In honor of Women’s History Month, the museum recently installed a World War I era Second Class Yeoman (F) uniform in the Naval Training Station Gallery. As the United States entered the war, every able bodied man was needed to fight, but many held non-combat support positions. The Naval Act of 1916 called for all citizens, to join the Naval Reserve Forces, and opened the door for women to join the Navy.
The broad language of the act was interpreted to allow the Navy to enlist women as Yeoman (F), nicknamed “Yeomanettes,” in the Naval Reserve Force, Fourth Class: the Naval Coast Defense Reserve. The “Yeomanettes” served as clerks, cryptographers, radio operators, truck drivers, electricians, camouflage designers, telephone operators and munitions makers. They allowed men in these positions to be free to go to war. A total of 11,275 women were enlisted by war’s end.
Newport hosted a large concentration of the new female recruits. Several hundred served in Newport at the Supply Office, Second Naval District. Even greater numbers trained at the Yeoman School on base prior to their wartime assignments. Since Founders Hall, the current home of the museum, funcitoned as the base administration headquarters during the war, many Yeomanettes served within its walls. The World War I era Second Class Yeoman (F) uniform on display includes the single-breasted blue service coat, skirt, and straight-brimmed sailor hat. This uniform also would have included black shoes, stockings, a white shirt waist, and a cape for cold weather. The women who served were awarded the Victory Medal for their contribution to the American war effort.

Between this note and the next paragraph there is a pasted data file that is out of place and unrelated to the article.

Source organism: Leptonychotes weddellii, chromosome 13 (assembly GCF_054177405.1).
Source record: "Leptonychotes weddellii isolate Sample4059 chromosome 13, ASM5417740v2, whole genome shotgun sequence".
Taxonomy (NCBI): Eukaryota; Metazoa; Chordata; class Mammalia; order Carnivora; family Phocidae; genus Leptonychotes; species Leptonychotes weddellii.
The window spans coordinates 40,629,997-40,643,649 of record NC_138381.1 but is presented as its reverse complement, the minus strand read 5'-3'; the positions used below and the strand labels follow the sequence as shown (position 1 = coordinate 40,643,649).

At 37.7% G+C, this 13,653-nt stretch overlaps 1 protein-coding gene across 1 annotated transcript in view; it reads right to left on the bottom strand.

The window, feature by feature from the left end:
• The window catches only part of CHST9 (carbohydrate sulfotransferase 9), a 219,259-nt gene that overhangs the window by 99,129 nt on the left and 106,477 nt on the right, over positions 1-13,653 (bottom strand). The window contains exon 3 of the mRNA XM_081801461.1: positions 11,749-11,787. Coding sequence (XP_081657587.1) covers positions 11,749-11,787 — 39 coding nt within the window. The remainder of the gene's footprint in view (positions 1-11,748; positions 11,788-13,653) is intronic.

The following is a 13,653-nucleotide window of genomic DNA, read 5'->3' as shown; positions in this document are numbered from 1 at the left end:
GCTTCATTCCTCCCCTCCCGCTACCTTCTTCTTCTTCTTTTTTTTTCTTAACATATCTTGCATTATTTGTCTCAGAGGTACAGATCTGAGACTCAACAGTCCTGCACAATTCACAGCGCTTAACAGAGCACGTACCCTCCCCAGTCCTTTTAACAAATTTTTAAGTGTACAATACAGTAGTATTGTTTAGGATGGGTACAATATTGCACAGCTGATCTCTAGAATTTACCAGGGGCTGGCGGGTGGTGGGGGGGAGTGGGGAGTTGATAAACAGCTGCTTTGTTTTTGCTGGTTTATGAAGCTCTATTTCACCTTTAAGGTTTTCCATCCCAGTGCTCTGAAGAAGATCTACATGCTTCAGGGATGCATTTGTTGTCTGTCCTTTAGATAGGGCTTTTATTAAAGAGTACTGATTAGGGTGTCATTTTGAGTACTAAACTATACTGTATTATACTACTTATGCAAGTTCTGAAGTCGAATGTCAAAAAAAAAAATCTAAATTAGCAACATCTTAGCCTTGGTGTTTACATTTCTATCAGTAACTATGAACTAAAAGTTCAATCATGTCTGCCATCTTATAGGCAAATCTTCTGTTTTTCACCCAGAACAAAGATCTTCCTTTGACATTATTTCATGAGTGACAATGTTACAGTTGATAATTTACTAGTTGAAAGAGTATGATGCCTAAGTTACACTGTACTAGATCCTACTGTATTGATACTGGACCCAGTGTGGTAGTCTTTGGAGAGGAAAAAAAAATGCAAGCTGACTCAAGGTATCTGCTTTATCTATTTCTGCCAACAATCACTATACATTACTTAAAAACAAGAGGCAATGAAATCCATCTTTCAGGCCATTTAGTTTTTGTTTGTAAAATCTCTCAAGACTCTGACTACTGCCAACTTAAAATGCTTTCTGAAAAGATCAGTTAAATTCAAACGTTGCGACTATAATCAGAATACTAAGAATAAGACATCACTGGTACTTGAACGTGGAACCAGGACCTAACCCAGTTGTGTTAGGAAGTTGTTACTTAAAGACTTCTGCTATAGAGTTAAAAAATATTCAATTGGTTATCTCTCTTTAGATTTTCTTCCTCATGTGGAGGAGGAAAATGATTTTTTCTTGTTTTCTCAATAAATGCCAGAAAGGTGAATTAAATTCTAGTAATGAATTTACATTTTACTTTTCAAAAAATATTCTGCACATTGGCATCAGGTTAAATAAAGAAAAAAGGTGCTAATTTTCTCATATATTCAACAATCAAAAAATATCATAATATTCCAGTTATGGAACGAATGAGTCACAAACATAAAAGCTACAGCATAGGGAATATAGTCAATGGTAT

Visitors can see the “Yeomanette” uniform on exhibit and learn more about the role of these women in the naval history of Narragansett Bay.
The uniform is on loan from the Naval History and Heritage Command